Self-Fulfilling Compulsions

I was watching Nadal play tennis last night, and thought about this. Here’s how you develop a pattern, and prove it to yourself, and basically become superstitious about it.

Think about how superstitious Nadal is. About his routine, his water bottles, stepping over the lines. He’s done this for years and been one of the most successful athletes in his sport.

But how did he get to this point? 

I would say first and foremost is that he doesn’t know what makes him a better tennis player than anyone else. He would probably say he worked harder, but there are 10,000 guys that work just as hard without any grand slam titles. Think about his first successes as a junior. At some point [pardon the pun], he won a match and thought I didn’t step on any lines. Maybe that is why I won. Or my water bottles were perfectly aligned. That is why I won.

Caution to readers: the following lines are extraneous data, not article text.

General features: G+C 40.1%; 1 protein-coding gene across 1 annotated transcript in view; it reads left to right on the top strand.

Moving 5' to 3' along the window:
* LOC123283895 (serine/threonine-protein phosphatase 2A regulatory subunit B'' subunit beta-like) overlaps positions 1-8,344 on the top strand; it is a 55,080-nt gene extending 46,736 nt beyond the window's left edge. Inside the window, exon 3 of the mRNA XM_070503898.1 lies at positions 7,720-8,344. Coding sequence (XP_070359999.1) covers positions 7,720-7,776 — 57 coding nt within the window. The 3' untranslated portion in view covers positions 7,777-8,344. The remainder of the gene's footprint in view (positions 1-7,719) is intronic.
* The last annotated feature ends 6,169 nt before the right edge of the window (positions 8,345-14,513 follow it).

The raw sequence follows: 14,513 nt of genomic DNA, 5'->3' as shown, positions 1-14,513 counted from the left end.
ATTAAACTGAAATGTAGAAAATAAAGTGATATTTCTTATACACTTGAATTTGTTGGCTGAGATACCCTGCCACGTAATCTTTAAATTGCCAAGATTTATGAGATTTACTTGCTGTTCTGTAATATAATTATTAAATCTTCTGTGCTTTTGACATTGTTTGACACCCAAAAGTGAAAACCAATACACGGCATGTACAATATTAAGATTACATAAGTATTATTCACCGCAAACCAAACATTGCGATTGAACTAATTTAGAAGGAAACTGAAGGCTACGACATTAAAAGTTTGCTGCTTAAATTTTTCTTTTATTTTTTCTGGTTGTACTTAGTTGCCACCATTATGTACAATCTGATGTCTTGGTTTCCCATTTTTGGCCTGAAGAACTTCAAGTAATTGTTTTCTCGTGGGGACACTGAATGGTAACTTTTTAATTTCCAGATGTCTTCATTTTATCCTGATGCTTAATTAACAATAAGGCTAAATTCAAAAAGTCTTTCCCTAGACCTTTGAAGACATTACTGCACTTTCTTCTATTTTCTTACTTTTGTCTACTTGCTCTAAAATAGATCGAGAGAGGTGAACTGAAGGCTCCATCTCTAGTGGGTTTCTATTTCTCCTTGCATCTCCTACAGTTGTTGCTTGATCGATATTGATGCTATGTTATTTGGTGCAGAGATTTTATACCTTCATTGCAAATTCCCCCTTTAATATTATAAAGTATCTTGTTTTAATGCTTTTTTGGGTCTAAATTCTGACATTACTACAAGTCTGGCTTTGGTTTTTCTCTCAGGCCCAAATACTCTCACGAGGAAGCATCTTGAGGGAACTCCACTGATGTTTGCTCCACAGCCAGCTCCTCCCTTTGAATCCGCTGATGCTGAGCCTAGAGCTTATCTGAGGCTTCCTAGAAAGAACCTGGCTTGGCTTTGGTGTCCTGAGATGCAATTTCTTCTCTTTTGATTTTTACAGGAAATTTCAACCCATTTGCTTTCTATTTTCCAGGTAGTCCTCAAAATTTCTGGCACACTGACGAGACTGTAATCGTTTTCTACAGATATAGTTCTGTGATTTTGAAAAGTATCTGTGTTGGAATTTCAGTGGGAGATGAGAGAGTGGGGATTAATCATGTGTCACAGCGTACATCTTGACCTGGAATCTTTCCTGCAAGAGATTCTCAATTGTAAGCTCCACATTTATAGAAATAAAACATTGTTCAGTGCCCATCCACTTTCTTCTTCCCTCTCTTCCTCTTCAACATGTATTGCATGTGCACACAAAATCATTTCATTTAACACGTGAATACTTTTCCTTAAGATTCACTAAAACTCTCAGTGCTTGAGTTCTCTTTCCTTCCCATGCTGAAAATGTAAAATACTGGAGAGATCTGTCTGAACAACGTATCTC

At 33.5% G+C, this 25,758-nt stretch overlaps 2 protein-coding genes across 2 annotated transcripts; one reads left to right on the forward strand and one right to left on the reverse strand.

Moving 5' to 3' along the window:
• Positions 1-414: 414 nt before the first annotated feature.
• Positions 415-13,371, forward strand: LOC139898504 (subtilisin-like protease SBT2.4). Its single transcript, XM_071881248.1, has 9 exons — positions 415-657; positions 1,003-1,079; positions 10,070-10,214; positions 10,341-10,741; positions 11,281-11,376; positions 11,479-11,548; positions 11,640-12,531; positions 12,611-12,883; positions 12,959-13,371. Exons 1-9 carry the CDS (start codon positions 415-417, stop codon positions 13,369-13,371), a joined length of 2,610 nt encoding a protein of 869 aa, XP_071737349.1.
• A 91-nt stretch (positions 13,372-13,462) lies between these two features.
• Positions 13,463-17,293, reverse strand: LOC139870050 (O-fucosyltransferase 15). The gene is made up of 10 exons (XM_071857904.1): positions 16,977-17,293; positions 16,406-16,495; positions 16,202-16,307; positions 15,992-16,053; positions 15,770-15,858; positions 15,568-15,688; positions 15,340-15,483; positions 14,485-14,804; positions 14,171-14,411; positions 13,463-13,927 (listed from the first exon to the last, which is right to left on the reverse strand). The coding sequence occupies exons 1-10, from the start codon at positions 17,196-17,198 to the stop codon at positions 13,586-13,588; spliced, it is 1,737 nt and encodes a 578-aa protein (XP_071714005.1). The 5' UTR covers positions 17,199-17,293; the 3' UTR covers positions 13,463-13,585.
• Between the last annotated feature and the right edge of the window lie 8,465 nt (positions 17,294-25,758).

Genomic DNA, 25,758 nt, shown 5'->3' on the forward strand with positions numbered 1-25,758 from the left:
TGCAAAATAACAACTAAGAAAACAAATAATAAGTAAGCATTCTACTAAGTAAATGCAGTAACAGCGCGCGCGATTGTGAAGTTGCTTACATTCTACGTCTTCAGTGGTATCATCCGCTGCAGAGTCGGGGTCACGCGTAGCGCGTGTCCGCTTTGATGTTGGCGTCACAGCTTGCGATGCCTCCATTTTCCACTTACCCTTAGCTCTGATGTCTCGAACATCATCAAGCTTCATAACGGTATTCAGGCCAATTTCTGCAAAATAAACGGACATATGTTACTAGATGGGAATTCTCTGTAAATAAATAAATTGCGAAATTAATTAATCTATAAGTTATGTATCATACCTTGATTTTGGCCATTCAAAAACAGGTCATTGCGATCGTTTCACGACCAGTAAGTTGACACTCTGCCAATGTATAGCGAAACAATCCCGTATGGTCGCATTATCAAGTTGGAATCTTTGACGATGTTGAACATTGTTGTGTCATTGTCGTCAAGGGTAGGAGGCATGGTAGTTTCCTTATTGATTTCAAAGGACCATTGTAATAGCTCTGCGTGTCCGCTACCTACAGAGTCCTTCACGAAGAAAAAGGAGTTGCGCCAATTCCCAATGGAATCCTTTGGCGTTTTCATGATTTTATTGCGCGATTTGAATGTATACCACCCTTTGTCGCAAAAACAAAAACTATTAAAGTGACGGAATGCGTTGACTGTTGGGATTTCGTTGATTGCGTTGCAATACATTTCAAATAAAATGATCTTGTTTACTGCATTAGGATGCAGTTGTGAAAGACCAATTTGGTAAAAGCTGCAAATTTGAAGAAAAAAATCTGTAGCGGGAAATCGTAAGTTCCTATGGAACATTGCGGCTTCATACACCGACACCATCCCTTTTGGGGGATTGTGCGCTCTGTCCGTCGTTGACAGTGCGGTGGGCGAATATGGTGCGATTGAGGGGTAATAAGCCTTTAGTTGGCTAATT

It’s not the compulsion that changes anything. But the fact that he thinks that the compulsions control things, change things. If he doubts that his tennis game can exist outside of these compulsions, he’d panic and lose his flow. We’ve shown how panic can shorten time and add strength, but it also takes away endurance and fluidity.

So, yes Nadal can play great tennis outside of his routines. But the fact that he doesn’t think he can, keeps him from it.